So basically combining people from different locations is a nice match for us to find representatives in how do you think, how do we create things and how do we approach business tasks, et cetera.
Yevheniia: It brings a lot of fun. Like to me to be honest, it brings a lot of joy around it because it is – it’s so fun when somebody from Israel comes to us and says “Dobryy ranok!”, which is “Good morning!” in Ukrainian and we learn from each other. We learn some cultural differences and it really brings us a lot of different side views to the product.
From our perspective, from the perspective of our Ukrainian market of specifics of tech market in Ukraine, and the same comes from the Israel side, the same comes from the Lithuanian side, it’s very interesting to add different angles of some specific products into one team.
To make QA work, you need to be open-minded. You need to be able to come at software with fresh eyes and good questions. It helps, then, to have to work with people not exactly like yourself. To have two different perspectives, two sets of eyes on the same product. It leads to a final product that works better for everyone.
When Kate and Yevheniia assure code written by developers in Israel, they offer something that QA testers in Israel couldn’t. But it would be an oversimplification to say that all the benefits of diversity are in their nationality and background. To have a truly complete team, you need people with different kinds of personalities, interests and methods.
Kate: I think the diversity in this case is something which is brought not only by geographical isolation. For sure it does because we are very different. Like quite emotional and tempered Israeli people and a little more calm people from Lithuania. Of course it brings a little difference. But the most and the biggest difference is – in diversity is something which is brought by us being professionally experienced and mature and also being people who are open-minded and have quite a lot of other interests in their lives. Because if only you can talk to any employee of our company, they always have tons of ideas to do in their lives, to apply their hobbies or to share with their friends.
So this is about being Wix, being people at Wix. Somebody who joins us is just a great person and this is the secret of diversity.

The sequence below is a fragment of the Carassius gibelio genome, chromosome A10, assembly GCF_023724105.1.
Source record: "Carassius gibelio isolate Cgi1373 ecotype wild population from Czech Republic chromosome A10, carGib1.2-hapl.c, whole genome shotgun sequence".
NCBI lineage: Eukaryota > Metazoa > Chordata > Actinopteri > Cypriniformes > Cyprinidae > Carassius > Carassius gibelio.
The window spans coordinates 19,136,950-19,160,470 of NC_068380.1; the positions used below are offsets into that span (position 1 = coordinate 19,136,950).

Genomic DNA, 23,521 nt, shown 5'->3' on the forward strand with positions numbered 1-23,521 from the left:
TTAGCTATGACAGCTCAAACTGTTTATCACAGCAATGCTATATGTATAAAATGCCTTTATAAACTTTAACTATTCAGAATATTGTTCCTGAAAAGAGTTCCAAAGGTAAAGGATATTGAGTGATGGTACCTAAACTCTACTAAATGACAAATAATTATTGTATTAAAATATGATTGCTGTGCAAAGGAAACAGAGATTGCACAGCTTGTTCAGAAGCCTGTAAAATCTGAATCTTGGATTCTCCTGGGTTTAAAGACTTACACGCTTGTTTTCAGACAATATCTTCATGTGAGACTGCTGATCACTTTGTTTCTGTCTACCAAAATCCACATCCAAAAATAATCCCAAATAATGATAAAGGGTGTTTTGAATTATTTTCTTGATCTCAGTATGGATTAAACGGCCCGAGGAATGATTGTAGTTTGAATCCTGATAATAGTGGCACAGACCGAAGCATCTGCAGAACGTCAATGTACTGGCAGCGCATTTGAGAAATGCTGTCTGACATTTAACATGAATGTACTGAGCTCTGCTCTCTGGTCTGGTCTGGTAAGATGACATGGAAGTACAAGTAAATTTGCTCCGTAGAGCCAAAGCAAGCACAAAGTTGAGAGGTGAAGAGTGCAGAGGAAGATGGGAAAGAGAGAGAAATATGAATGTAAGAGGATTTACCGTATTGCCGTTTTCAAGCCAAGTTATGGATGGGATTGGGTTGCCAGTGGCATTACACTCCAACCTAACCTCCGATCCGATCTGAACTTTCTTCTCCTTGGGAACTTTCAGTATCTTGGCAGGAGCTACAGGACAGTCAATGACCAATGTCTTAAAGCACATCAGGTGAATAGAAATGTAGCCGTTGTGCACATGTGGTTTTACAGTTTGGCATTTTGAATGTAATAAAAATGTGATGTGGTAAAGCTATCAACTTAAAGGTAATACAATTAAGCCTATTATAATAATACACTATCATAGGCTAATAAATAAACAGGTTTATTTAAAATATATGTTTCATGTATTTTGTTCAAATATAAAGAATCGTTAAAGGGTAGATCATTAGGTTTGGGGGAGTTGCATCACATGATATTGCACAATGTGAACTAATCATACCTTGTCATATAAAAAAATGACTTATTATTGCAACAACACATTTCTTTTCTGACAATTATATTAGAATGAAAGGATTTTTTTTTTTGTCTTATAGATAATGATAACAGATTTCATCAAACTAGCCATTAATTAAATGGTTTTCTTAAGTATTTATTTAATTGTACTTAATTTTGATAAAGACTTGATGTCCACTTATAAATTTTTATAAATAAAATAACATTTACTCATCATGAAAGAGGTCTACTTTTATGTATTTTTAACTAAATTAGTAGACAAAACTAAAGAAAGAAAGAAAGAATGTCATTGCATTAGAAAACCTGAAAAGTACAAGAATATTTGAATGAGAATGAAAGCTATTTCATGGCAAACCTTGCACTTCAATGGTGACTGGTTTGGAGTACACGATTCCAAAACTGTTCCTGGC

The key to remote work was never what software you were using, or what rules you put in place. It’s all about having the right people--the kind of people who can get hit in a pandemic, and land right back on their feet. People who care about their work, and about the other people around them. Who feel like a team, and can work towards a shared goal. Who each bring something different to the table, and instead of getting hung up on those differences, instead use them to their advantage.
With a diverse group of motivated people, there’s no amount of distance or video lag that can really make an impact. You’ve got everything you need.
Kate: We are just people who love what they do, people who love products they produce and maybe this is the difference for us as well as the mindset. When one joins Wix, they for sure know what is the culture of relationships inside the company and also the culture of the development itself. It’s always a person who evaluates and values very highly personal qualities and also technically everyone who I had already a chance to work at Wix is a high level tech professional. Everyone brings new ideas, always can find an area to improve. There are constant triggers for being better, doing better, becoming a better version of ourselves.
Yevheniia: I want to very much agree with Kate because once I joined Wix a few years ago, this is the first thing that I noticed. I had experience before working with other Israeli companies. But people in Wix are different.
[. . .]
All people who work in Wix are super focused on building the best product in the world. It is kind of like a culture for everyone and that’s why once we are working together, it is about helping each other at every place that you can. It’s not only about doing your own responsibilities and looking from your own end goal.
You always learn from other people. You always become a T-shaped engineer. You always learn a bit from the product manager, you always learn a bit from a developer. And that it kills this border between you, like, between different roles or between different locations, because you are kind of learning from each other and it allows really to build the best product in the world.
That’s it for this episode - Thanks for listening. For a full list of our previous episodes - visit wix.engineering/podacst. The Wix Engineering Podcast is produced by PI Media - written by Nate Nelson, produced by Guy Bin Noun and narrated and edited by me, Ran Levi. Special thanks to Moard Stern from Wix. See you again next episode, bye bye.